Before a national rollout, White Plains, N.Y.-based Pernod Ricard USA tested a print campaign in New York City and Los Angeles for Mojito Club, a Cuban-style beverage. Bearing in mind that the gay community usually likes to see itself reflected in advertising, Double Platinum designed ads emulating the party pages in magazines. Each insert featured real people from the gay community sampling the drink at events sponsored by Mojito Club. Within six months, the company served 12,000 samples.

The good news for advertisers interested in tapping in to this market is that they have many options. In addition to the large national magazines, such as Out (circ. 100,000) and The Advocate (circ. 96,000), there are controlled circulation publications. Among them are HRC Quarterly, which goes out to some 200,000 members of the Washington, D.C.-based Human Rights Campaign, a nonprofit organization that promotes equal rights for the LGBT population, and Power Up Quarterly, a 16-page newsletter sent to 5,000 lesbians in the entertainment industry.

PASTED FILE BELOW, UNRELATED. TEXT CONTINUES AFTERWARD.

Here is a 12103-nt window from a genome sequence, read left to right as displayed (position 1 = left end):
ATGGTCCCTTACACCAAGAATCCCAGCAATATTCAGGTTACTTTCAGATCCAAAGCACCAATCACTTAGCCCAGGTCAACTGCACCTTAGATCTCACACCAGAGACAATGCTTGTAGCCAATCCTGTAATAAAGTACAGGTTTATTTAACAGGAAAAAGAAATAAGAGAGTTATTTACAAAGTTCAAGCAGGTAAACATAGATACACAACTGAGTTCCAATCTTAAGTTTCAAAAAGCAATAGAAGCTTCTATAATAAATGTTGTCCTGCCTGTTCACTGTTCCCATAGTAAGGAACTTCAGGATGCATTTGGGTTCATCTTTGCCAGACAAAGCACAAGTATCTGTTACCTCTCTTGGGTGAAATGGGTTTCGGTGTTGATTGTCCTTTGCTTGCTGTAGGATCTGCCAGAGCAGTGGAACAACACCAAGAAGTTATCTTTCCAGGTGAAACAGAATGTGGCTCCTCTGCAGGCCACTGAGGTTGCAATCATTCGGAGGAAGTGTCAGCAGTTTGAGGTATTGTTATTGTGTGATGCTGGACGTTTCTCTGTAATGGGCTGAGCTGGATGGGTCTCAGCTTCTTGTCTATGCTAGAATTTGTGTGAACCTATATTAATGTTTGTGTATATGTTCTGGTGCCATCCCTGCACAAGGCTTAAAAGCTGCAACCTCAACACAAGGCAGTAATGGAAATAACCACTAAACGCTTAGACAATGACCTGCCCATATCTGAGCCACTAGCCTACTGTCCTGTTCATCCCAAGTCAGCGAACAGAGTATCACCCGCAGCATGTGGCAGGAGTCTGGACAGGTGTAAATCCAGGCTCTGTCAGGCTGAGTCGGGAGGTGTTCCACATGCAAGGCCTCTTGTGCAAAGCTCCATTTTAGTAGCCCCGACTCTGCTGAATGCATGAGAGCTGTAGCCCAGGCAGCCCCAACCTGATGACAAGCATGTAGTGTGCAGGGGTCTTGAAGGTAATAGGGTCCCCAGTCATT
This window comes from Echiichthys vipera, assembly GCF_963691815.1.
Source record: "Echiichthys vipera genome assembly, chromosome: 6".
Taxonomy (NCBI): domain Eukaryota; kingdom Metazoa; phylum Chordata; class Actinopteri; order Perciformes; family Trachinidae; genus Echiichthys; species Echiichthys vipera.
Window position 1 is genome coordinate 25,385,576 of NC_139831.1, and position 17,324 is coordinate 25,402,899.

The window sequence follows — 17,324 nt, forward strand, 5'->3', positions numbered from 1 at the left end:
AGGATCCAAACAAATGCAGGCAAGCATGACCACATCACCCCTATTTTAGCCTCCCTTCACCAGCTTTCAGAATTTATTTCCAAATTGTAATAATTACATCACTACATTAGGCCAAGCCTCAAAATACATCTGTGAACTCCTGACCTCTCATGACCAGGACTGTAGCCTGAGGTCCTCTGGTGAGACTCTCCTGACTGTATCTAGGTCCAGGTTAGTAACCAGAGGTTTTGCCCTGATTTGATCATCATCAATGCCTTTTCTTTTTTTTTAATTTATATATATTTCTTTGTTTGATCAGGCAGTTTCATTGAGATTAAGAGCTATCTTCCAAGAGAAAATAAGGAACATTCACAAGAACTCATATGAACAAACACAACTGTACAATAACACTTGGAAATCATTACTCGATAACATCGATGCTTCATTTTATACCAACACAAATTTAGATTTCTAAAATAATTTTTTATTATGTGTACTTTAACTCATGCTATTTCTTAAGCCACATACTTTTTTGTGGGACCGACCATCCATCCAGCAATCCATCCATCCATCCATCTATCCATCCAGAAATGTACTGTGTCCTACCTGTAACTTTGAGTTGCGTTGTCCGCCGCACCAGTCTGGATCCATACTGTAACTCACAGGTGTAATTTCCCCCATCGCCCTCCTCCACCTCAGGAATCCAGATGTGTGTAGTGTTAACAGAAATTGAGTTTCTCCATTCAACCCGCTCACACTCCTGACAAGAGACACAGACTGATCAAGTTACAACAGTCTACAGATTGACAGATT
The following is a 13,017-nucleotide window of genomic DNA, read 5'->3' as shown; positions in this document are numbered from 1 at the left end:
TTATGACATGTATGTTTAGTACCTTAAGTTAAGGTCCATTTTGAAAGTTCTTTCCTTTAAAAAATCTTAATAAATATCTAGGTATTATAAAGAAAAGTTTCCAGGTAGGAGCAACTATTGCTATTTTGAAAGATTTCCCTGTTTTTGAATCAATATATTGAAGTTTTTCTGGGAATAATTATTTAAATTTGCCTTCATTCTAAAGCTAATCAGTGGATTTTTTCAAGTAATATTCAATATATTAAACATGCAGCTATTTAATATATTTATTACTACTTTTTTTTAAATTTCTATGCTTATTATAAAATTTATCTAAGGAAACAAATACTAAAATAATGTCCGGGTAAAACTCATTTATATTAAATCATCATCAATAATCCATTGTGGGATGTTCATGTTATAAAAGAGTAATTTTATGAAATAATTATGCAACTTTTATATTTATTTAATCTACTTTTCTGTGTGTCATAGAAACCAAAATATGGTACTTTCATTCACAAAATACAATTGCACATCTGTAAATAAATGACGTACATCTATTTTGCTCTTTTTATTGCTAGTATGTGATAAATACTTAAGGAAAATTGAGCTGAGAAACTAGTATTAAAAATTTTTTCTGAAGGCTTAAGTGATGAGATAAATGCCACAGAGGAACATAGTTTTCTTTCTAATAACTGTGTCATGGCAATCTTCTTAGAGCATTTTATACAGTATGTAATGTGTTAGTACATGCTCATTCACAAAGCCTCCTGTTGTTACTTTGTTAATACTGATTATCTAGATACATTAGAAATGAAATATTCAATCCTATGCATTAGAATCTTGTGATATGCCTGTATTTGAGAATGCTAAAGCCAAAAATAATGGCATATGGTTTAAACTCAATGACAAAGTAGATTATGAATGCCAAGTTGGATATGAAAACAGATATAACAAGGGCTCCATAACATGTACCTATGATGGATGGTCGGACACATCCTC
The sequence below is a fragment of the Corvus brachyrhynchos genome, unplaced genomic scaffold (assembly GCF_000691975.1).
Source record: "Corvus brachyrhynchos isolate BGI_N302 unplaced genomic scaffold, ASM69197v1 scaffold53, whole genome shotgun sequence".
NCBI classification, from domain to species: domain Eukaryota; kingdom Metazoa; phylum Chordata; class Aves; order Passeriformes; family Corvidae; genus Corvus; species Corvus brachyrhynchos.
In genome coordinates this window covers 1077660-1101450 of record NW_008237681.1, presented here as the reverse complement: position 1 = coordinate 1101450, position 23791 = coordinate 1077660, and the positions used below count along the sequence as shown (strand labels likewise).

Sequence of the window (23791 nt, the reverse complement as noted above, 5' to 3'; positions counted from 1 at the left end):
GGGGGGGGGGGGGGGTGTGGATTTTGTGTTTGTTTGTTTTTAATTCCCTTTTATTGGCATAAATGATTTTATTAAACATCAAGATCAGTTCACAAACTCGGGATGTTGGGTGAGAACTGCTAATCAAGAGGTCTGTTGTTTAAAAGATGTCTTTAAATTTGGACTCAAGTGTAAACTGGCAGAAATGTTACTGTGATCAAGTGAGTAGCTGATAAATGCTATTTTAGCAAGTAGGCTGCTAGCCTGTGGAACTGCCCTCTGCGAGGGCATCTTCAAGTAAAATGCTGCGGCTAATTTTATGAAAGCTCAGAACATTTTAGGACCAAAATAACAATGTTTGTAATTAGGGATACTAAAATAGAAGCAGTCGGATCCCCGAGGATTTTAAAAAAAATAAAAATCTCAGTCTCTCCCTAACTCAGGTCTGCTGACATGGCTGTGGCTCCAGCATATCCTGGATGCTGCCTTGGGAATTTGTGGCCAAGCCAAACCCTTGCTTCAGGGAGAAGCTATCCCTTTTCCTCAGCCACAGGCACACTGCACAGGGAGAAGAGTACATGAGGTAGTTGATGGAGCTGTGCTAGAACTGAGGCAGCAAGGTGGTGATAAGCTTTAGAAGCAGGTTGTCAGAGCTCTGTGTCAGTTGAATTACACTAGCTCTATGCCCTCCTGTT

On the local front, gay publications range from monthly magazines, such as The Orange County and Long Beach Blade (circ. 20,000) to more frequently published local or regional newspapers, including Bay Windows, a Boston-based weekly newspaper for gays and lesbians in New England (circ. 22,000), and New York Blade News (circ. 36,900), a New York City-based biweekly. In all, there are about 285 gay or lesbian publications in the U.S., and about 10 come or go each year, says Todd Evans, president and CEO of Rivendell Marketing. The number of national magazines, local arts and entertainment guides as well as local newspapers is expected to continue growing.

For now, at least, the gay press is the best media channel available for reaching gay consumers. Radio and TV for gays aren't established enough to be competitive, marketers say. Though multimedia giant Viacom has been in talks to launch a premium gay and lesbian cable channel, expressly gay programming currently consists primarily of Showtime's Queer As Folk and NBC's Will & Grace. There's also a smattering of individual characters on mainstream shows, such as Kerry Weaver, the doctor who came out as a lesbian on ER. As for radio, some stations draw relatively large shares of gay and lesbian listeners. However, because these consumers aren't tracked, it's not yet possible to quantify them, says Travis Pagel, founder of Osmosis Medialab, a New York City-based marketing agency.